120221 The basics of stretching part 3 of 5

The basics of stretching-the passive stretch

So, you’re heading out for a run or walk, and like many others who think they are helping to prevent an injury from happening, you decide to get a few stretches in before starting out. The first thing you probably do is grab a foot, pull it up to your buttocks, and stand there for a few seconds in the stork position. Right? In the past, this was considered a good stretch, but times have changed.

Another useful stretch is the passive stretch. When using this type of stretch, a second person or machine is used to help get into the stretch position. Because of this assistance, the passive stretch is more hazardous to perform. If you decide to use this style, make certain your partner knows when to stop applying pressure. This is not the time for them to experiment with how strong they are, or for you to find out how far your partner can pull you into the stretch position.

An example of a passive stretch is this one for the hamstrings, the large muscle at the top and back of your upper leg.

Begin on your back with one leg stretched straight out on the floor and the other one pointing toward the ceiling also stretched out. Your partner will hold onto the foot in the air, which you always keep pointed towards your head and begin gently pushing your leg farther back toward your upper torso creating the stretch in your hamstrings. Keep this leg straight and have your partner move you into a point of mild tension or discomfort. Hold for ten to twenty seconds and then move further into the position. Repeat for three to four times before moving on to another area of your body.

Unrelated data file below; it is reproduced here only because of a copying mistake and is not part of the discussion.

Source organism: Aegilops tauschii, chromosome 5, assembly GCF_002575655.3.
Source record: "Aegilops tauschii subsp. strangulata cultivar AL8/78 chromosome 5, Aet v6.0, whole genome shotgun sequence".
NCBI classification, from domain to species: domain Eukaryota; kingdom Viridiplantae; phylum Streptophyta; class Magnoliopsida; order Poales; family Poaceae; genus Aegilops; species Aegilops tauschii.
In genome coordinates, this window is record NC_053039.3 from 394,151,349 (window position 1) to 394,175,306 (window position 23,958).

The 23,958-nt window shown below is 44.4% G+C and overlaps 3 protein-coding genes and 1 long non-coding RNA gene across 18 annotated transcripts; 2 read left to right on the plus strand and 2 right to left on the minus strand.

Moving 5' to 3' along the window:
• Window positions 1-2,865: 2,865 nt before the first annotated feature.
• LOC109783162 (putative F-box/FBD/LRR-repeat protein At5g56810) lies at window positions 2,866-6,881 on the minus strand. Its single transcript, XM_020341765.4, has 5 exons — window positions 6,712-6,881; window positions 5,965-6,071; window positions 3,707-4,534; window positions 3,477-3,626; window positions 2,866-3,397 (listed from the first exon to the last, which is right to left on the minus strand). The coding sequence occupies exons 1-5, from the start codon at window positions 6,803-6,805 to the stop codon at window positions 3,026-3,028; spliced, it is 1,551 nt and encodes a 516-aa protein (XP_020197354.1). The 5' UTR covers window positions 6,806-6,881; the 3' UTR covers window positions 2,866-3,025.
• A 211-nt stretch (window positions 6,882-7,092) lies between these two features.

A passive stretch for the shoulders begins with outstretched arms pointing as far as possible to the rear at shoulder level. The partner holds onto both hands and gently, with an emphasis on gently and slowly, begins pulling the arms together. This can be a dangerous exercise to perform, especially if the pulling partner is not paying close attention to the resistance on the arms. Too much pulling will be detrimental to the shoulder joints

Avoid any jerking or sudden bouncing movements because this style of stretching can readily cause an injury.

The best time to use static or passive stretches is after an exercise session during the cooldown and in a rehab situation. The advantage of stretching after exercising is this: warm and pliable muscles are more efficient at increasing the range of motion.

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